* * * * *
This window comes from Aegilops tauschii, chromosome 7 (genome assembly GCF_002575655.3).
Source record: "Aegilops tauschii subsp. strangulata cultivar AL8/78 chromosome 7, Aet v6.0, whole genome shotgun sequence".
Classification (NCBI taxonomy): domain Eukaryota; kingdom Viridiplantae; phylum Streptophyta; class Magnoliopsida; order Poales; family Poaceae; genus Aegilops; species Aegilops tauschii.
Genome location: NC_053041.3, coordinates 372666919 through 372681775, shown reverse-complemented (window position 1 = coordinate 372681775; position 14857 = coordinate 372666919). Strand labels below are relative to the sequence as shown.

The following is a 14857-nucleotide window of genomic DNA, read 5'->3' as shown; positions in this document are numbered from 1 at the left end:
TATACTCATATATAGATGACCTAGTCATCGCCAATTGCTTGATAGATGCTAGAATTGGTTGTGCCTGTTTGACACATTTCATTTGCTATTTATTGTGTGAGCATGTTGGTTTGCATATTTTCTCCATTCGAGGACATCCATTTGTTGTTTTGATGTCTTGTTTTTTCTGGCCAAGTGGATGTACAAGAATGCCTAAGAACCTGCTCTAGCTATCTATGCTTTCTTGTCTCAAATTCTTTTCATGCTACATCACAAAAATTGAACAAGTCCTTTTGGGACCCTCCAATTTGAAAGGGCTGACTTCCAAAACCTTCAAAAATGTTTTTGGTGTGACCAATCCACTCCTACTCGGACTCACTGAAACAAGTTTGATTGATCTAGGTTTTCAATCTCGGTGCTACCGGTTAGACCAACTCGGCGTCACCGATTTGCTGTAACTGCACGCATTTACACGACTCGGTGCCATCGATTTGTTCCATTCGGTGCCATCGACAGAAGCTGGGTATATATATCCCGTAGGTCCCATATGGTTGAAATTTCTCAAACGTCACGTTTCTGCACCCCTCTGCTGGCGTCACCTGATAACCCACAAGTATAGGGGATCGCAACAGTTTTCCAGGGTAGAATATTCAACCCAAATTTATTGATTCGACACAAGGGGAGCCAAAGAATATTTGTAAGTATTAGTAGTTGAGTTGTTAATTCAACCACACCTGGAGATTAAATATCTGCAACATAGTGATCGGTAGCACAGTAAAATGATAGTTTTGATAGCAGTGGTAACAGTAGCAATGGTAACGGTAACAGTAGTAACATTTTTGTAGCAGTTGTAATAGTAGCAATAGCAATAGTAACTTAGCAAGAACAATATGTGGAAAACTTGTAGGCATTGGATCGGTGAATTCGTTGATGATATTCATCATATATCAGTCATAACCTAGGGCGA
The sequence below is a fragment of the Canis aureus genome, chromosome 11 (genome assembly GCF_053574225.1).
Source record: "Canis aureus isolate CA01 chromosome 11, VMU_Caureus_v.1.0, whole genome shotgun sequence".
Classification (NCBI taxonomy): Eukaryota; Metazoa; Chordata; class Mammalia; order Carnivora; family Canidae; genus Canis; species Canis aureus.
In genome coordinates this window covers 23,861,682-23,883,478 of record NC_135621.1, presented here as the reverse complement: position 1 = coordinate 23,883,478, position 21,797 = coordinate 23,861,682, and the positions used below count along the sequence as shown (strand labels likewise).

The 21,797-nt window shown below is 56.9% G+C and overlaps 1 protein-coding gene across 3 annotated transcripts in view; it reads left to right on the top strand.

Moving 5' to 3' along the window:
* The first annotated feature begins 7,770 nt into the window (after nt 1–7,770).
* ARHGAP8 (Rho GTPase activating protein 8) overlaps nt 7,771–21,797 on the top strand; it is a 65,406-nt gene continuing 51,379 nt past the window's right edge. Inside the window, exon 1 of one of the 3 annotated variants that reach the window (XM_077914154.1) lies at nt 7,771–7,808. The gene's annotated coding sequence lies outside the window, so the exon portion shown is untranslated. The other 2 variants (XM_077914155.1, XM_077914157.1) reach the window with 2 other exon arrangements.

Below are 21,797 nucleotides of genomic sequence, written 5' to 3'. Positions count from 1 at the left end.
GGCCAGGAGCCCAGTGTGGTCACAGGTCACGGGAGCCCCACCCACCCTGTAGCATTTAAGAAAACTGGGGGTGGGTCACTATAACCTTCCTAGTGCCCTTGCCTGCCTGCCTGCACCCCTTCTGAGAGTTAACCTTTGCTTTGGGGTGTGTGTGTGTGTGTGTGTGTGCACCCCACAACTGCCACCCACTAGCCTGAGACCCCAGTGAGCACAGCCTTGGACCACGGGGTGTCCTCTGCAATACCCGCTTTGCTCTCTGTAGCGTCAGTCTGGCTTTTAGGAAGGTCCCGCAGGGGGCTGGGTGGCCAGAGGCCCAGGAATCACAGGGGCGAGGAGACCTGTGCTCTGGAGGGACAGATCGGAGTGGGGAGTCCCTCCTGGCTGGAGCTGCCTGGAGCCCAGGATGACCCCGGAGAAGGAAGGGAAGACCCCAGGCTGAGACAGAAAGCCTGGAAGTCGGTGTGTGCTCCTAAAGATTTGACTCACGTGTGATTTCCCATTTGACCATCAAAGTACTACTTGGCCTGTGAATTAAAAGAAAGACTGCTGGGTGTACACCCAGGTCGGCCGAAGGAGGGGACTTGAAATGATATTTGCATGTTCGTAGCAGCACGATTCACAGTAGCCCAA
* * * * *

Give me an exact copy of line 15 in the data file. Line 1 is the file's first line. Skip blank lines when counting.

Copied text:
Below are 21,797 nucleotides of genomic sequence, written 5' to 3'. Positions count from 1 at the left end.